The third factor with the biggest impact on chicken life span is egg production. In the same way that larger birds need more energy and their bodies need to do more to stay alive, a chicken that lays five or six eggs a week uses up a lot of energy and nutrients to produce those eggs. At a certain point, the best care and diet in the world won’t make up for this, and that chicken is more likely to live to four or five years old instead of eight or nine. This principle is perhaps best demonstrated by Matilda, the previous world record holder for oldest chicken. She died in 2006 at the ripe old age of 16, having never laid a single egg.
There are exceptions to this, like the aforementioned Rhode Island Red which are long-lived reliable egg layers. But even among reds, laying hens from a production strain live shorter lives than their sisters from the heritage strain of the same breed. In general, the shortest-lived chickens are high-production hybrid egg layers, and the hens that lay the fewest eggs live the longest lives.
When asking how long does a chicken live, there’s one last thing to cover: the lifespans of roosters. They tend to be shorter than those of hens, even from the same breed and living in the same conditions. This flies in the face of the lifespan of chicken average that we’ve laid out above. Roosters don’t live a long time, and hens tend to live longer.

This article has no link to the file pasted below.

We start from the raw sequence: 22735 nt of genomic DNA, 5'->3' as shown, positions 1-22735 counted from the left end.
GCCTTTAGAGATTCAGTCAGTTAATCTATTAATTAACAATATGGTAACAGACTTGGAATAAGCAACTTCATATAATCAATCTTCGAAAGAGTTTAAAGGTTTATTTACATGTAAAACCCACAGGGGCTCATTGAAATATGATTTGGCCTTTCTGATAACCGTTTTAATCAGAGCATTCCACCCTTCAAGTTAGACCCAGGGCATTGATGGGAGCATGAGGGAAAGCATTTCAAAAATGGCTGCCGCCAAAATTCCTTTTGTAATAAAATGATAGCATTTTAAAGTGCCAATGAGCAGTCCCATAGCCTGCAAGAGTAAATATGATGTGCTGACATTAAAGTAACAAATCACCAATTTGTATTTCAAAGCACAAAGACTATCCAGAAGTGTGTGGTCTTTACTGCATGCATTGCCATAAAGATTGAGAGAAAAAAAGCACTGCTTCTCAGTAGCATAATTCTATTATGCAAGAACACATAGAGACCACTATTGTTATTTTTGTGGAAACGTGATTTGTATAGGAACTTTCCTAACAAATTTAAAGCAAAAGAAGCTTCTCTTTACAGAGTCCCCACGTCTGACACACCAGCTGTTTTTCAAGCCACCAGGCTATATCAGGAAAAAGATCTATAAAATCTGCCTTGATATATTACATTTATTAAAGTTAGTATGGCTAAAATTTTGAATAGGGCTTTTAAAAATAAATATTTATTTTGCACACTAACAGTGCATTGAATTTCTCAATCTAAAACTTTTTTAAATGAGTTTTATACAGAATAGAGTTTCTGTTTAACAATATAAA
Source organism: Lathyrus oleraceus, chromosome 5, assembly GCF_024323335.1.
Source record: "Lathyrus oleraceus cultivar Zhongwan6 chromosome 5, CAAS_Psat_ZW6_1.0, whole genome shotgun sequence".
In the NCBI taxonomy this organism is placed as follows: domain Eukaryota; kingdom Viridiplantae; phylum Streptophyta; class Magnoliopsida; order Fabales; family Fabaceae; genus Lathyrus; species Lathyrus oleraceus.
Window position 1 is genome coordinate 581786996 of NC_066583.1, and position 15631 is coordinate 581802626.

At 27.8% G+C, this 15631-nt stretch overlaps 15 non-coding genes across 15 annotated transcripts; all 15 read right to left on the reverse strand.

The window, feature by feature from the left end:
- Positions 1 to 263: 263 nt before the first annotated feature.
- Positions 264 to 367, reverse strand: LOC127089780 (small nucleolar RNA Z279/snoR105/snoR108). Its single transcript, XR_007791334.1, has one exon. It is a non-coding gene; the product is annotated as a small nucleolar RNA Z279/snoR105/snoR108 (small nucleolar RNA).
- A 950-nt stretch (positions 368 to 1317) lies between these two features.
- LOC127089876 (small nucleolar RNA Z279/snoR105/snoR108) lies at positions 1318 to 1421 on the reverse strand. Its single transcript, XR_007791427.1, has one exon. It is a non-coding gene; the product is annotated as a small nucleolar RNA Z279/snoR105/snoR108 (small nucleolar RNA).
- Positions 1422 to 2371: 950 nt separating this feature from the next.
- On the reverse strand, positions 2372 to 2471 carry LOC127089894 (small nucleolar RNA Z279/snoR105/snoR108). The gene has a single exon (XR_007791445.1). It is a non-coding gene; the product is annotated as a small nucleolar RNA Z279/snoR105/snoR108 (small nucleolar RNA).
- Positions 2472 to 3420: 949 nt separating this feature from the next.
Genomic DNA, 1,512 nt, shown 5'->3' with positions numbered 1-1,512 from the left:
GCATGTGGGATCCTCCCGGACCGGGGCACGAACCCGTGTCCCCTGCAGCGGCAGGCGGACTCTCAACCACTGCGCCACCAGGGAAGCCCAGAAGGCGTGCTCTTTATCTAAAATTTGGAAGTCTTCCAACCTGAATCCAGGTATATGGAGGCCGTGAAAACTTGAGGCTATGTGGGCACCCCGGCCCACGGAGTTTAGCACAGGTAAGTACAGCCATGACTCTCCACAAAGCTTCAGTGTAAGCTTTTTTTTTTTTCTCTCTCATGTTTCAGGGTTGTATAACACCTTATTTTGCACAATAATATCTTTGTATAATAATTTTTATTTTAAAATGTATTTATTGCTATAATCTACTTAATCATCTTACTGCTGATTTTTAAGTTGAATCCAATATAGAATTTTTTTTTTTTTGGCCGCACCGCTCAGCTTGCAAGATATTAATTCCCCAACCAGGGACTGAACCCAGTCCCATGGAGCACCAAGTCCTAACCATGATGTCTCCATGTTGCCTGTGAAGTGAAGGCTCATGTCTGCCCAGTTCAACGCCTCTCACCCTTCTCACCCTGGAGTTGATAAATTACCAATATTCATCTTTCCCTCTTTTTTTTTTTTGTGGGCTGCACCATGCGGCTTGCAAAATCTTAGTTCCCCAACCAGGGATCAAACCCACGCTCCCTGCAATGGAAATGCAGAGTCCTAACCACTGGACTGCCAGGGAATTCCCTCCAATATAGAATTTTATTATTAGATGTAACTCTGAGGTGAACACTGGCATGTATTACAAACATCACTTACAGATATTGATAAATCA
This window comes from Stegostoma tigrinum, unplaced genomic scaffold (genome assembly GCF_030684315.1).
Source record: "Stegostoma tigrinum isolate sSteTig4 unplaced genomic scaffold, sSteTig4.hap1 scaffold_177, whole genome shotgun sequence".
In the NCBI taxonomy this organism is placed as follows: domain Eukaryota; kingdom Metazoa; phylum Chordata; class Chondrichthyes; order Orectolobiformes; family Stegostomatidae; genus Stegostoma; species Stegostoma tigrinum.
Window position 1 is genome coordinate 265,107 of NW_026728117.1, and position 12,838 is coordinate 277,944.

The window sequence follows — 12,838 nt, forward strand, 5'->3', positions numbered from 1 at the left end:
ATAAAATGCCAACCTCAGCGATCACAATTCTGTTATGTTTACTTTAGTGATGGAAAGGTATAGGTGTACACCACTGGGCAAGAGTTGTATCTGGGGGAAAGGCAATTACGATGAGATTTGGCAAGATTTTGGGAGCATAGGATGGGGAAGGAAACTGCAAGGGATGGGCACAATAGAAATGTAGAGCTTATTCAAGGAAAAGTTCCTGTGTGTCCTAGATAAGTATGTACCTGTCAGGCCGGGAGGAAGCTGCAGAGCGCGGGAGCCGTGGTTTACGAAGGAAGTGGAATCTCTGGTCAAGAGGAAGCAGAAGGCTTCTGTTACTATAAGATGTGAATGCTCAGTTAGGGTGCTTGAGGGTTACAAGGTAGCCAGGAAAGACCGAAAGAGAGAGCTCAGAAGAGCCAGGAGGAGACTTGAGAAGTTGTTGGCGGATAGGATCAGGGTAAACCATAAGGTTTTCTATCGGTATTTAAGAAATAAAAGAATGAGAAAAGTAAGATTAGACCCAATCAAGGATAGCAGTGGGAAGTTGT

How Long Do Chickens Lay Eggs?
That brings us to the question of how many years a healthy hen will be laying eggs. Most hens start laying at around 18 months old, but they don’t generally continue into old age. Here again, there can be differences among breeds and drastic variations between individual chickens. And here again, the essential question is whether to prioritize high production or a longer laying period, as the two are usually mutually exclusive.
The trouble is that backyard chicken owners often want something very different from their hens than industrial producers. Industrial producers want chickens who lay eggs as fast as possible in as short a period as they can manage. This means a lot of production birds, especially the modern hybrids, are laying eggs almost every day for 18 months or two years and then stop or reduce capacity dramatically. This is fine for an industrial set-up where the bird can simply be replaced once she stops laying eggs, but less than ideal for many backyard homesteaders who want a steady supply over several years.